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From "William A. Rowe, Jr." <wr...@rowe-clan.net>
Subject Re: SSL downloads faster than non SSL?
Date Wed, 03 Aug 2005 13:11:48 GMT
At 04:54 PM 8/2/2005, Phillip Susi wrote:
>That's what it was, thanks.  Say, the name says 'Sendfile' but that doesn't exist on win32.
 Does apache call TransmitFile() instead or does it use some very poor library emulation of
sendfile()?  If it were using TransmitFile() I would expect it to not have any trouble saturating
the network.

In the APR library, yes, we translate 'apr_sendfile' to TransmitFile()
on win32.  Some other magic occurs to obtain a file handle which can 
be passed to TransmitFile.  But there are enough flaws in the TF() api
that perhaps this would be better defaulted to 'off'.

>FYI, I used wget to download the file without SSL and with sendfile disabled and it took
55 seconds and reported a rate of 11 MB/s.  I used a copy command to download the file from
the command prompt via the SMB mapped drive and it took 90 seconds.  I wonder what the heck
the deal is with all that fancy kernel mode redirector stuff not working out the way they
designed?
>
>I don't even see why the option for sendfile should exist on the win32 build, seeing as
how you can achieve the same performance using memory mapped zero copy overlapped IO, which
also would work with non disk files, such as an SSL encrypted connection. 

That is also available.  As you are aware TransmitFile() lives entirely
in the kernel, so there are far fewer user<->kernel mode transitions.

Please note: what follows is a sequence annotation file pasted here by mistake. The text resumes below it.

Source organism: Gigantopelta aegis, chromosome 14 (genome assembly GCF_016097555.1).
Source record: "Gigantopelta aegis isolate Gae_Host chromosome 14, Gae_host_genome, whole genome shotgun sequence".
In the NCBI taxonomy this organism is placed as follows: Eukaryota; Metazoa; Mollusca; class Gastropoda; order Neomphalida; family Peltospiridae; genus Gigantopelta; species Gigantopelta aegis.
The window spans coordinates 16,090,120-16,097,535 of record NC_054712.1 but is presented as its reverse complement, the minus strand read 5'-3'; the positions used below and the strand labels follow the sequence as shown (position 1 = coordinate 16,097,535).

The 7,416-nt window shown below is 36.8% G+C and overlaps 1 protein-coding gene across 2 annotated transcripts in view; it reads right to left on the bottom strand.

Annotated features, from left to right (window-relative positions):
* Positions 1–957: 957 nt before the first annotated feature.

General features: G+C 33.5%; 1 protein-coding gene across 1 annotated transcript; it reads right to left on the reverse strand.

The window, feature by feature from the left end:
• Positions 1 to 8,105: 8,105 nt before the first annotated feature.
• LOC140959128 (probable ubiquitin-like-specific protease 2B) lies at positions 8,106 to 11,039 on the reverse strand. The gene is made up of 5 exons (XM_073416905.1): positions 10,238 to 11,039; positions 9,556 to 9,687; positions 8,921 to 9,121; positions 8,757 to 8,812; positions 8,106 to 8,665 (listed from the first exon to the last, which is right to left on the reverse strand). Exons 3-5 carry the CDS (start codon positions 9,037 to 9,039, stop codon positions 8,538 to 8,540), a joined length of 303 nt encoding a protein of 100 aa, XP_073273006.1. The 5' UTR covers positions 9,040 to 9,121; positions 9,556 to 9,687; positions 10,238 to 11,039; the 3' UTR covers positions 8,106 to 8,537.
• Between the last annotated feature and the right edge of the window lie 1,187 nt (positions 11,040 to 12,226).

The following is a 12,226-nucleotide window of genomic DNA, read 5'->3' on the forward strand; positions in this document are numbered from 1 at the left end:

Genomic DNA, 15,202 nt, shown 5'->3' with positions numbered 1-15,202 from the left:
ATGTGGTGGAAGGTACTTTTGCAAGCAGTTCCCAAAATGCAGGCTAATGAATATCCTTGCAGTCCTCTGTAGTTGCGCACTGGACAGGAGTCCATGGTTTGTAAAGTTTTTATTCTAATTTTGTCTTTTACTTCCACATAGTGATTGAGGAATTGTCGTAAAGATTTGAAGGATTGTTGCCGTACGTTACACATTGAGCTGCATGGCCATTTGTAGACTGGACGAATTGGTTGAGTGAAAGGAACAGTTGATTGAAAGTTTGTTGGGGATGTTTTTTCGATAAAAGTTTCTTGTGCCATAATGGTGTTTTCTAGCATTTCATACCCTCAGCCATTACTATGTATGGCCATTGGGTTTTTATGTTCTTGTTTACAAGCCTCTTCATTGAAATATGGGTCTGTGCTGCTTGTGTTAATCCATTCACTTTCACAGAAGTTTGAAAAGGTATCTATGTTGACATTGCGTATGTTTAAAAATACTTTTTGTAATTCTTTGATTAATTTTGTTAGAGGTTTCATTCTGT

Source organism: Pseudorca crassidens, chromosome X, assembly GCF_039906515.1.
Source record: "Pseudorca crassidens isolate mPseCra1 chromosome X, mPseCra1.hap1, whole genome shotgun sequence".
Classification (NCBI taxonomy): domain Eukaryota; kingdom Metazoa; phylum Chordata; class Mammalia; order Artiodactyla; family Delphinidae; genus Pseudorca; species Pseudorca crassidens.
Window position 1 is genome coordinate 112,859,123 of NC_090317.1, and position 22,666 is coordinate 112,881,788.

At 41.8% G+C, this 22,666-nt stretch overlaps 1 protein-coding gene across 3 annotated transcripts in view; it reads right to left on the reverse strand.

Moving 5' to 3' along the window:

But if you turn off sendfile, and leave mmap on, Win32 (on Apache 2.0,
but not back in Apache 1.3) does use memory mapped I/O.

You suggest this works with SSL to create zero-copy?  That's not quite
correct, since there is the entire translation phase required.

>One of these days I'm going to have to take a little vacation from work and write an MPM
to do just that. 

:)  We seriously appreciate all efforts.  If you are very familiar with
Win32 internals, the mpm_winnt.c does need work; I hope to change this
mpm to follow unix in setting up/tearing down threads when we hit min
and max thresholds.  Obviously many other things in the (fairly simple)
win32 implementation can be improved.  Support for multiple processes
is high on the list, since a fault in a single thread brings down the
process and many established connections, and introduces a large latency 
until the next worker process is respawned and accepting connections.

Bill



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